Can Corporations Turn the Climate Tide?

June 4, 2018

New York Times:

When President Trump announced on June 1 last year that the United States would exit the Paris climate deal, many of America’s largest corporations said they would honor the agreement anyway, vowing to pursue cleaner energy and cut emissions on their own.

A year later, there’s one area where that pledge is highly visible: renewable energy. Dozens of Fortune 500 companies, from tech giants like Apple and Google to Walmart and General Motors, are voluntarily investing billions of dollars in new wind and solar projects to power their operations or offset their conventional energy use, becoming a major driver of renewable electricity growth in the United States.

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“You’re definitely not seeing corporations slow down their appetite for renewables under Trump — if anything, demand continues to grow,” said Malcolm Woolf, senior vice president for policy at Advanced Energy Economy, a clean energy business group. “And it means that many utilities increasingly have to evolve to satisfy this demand.”

One big question, however, is whether these corporate renewable deals will remain a relatively niche market, adding some wind and solar at the margins but not really making a sizable dent in overall emissions, or whether these companies can use their clout to transform America’s grid and help usher in a new era of low-carbon power.

Last year in the United States, 19 large corporations announced deals with energy providers to build 2.78 gigawatts worth of wind and solar generating capacity, equal to one-sixth of all of the renewable capacity added nationwide in 2017, according to the Rocky Mountain Institute’s Business Renewable Center. (Power companies themselves added much of the rest, often in response to state mandates.)

That trend appears to be accelerating. Corporations have already announced deals for another 2.48 gigawatts of wind and solar in the first half of 2018, as companies like AT&T and Nestlé join the search for cleaner power to fulfill their sustainability goals and take advantage of the rapidly declining cost of renewables.

“We didn’t intend to do this as a statement about Paris, though it has become a statement that we’re definitely still in,” said Brian Janous, general manager of energy at Microsoft, which has so far bought enough wind and solar power to match 50 percent of the demand from its global data centers.

“But with how fast wind and solar prices have fallen, we see this as something that makes financial sense,” he said.

LATimes:

His promised coal renaissance sputtered. Rollbacks of environmental protections are tangled in court. Even automakers aren’t on board for his push toward heavier-polluting cars.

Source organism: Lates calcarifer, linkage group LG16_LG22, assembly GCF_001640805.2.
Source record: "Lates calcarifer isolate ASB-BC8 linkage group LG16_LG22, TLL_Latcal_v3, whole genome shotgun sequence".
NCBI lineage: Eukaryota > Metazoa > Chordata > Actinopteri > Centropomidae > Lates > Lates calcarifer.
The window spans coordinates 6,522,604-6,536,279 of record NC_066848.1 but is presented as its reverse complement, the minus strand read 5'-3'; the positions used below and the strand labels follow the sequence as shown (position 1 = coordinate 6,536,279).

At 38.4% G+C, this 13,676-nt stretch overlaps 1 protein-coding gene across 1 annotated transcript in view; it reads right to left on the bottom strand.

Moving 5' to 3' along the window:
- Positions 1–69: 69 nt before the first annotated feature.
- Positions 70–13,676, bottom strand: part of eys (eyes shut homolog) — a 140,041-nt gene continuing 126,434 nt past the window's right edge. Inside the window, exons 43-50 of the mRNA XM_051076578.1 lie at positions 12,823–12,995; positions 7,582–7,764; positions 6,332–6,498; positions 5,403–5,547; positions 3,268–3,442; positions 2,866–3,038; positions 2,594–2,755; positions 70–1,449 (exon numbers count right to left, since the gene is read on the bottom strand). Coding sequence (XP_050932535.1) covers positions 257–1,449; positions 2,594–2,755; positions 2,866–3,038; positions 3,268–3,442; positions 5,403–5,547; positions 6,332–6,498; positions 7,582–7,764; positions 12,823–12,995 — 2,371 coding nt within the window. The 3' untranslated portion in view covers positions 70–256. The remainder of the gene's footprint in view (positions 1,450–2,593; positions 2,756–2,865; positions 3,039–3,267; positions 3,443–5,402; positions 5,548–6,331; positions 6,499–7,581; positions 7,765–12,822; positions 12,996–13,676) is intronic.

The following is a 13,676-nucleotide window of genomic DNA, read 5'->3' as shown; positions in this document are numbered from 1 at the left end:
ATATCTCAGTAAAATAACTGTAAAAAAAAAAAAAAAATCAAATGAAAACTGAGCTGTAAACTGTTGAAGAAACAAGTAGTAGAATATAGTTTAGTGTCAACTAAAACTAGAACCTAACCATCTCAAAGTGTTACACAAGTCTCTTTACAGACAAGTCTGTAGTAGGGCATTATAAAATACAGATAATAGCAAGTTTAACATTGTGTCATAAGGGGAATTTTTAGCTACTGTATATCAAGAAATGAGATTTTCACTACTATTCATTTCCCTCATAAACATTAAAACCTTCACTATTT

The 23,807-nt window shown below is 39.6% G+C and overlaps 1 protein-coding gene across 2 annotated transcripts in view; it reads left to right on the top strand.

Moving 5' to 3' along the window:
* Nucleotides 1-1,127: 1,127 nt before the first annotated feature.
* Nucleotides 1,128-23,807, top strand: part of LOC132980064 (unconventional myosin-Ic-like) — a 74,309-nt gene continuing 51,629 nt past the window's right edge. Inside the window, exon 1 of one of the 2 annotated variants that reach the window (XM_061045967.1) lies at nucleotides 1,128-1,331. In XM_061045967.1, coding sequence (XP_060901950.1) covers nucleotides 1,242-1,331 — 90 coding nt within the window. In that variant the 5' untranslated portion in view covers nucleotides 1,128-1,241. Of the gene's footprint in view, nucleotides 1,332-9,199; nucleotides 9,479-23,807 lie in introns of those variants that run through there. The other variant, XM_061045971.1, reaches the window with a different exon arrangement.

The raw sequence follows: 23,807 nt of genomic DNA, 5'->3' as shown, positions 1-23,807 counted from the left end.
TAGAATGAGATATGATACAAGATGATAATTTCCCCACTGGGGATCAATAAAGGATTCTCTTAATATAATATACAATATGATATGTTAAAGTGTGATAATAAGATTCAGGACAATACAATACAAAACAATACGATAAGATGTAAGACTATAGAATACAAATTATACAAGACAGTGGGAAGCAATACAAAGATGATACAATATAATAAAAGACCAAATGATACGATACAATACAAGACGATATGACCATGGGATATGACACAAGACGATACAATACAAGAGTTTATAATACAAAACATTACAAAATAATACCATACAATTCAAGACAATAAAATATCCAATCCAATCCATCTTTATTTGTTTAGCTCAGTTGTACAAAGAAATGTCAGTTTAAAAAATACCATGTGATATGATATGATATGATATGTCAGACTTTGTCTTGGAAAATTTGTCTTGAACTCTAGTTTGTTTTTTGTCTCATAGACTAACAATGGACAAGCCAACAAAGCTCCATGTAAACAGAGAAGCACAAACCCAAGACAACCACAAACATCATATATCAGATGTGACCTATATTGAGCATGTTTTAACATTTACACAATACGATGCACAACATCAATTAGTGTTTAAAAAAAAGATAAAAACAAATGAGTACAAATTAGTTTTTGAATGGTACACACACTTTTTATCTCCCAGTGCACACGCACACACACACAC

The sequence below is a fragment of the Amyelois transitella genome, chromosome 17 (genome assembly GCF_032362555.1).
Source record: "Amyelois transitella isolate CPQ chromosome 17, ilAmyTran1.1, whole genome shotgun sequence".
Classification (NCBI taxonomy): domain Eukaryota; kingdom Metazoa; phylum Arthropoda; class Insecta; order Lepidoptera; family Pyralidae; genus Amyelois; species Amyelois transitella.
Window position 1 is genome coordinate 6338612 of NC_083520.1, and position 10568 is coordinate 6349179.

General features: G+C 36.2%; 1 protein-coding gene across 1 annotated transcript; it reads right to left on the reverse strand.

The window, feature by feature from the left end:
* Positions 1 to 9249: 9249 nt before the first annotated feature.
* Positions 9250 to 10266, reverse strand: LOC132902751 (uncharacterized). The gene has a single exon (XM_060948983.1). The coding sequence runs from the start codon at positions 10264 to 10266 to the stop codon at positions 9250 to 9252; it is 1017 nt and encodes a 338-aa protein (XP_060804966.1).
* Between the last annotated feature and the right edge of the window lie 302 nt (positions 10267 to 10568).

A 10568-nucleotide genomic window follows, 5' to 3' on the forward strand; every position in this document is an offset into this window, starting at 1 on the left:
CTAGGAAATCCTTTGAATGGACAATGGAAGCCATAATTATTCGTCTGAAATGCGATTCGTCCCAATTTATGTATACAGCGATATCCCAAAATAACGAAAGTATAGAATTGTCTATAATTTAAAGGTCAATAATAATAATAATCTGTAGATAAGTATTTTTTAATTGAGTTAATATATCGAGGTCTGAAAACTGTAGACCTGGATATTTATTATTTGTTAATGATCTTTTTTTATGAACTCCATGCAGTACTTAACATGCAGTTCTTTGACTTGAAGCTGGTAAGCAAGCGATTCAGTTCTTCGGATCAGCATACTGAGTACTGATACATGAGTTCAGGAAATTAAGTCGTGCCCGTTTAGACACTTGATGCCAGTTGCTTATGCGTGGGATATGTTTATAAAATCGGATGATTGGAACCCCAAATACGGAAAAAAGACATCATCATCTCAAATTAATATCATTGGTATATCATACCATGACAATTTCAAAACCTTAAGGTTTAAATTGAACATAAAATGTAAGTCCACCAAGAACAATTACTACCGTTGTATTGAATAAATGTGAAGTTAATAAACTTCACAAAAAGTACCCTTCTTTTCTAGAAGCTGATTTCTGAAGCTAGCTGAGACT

And though many in the climate movement hope progress toward cutting emissions can continue despite Trump’s retreat, there are growing doubts about reaching the Paris agreement’s goal of limiting global warming to 2 degrees Celsius, if Washington does not re-engage soon.

In an interview, Gov. Jerry Brown acknowledged the hope felt by many climate activists because of efforts from states like his and by private companies. But he also said the world is only just beginning to feel the environmental harm inflicted by the Trump administration.

“He has set in motion initiatives that will cause damage,” Brown said, comparing the planet under Trump’s climate policies to a person who has just fallen from the top of the Empire State Building. “You are falling down four stories, but have 80 to go,” he said. “Maybe you are not damaged yet, but it is certain you will die.”

The governor said his overriding concern is that global progress has stalled. “This is real,” Brown said. “It is far more serious than anybody is saying.”

Meanwhile, Trump administration moves to prop up failing fossil fuels.

New York Times:

President Trump is increasingly intervening in the economy, making decisions about corporate winners and losers in ways that Republicans for decades have insisted should be left to free markets — not the government.

The shift amounts to a major change in the GOP’s approach to the management of the economy, and it promises to shape the success of everything from American agriculture and manufacturing to the companies that produce the nation’s electricity.

On Friday, citing national security, Trump ordered the Energy Department to compel power-grid operators to buy from ailing coal and nuclear plants that otherwise would be forced to shut down because of competition from cheaper sources.

The order came one day after the president imposed historic metals tariffs on some of the country’s strongest allies and trading partners. Now the Commerce Department is further picking winners and losers as it weighs thousands of requests from companies for waivers from the import taxes.

“It replaces the invisible hand with the government hand,” said Mary Lovely, a Syracuse University economist. “You’re replacing the market with government fiat.”

 

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4 Responses to “Can Corporations Turn the Climate Tide?”

  1. Sir Charles Says:

    We cannot wait for the good will of some corporations. Decent legislation is needed ASAP.

  2. John Kane Says:

    @ Sir Charles,

    I’ll take what we can get. If major US companies are doing this and the Trump regime is actively hostile, what does that do to corporate donations to Republican candidates?


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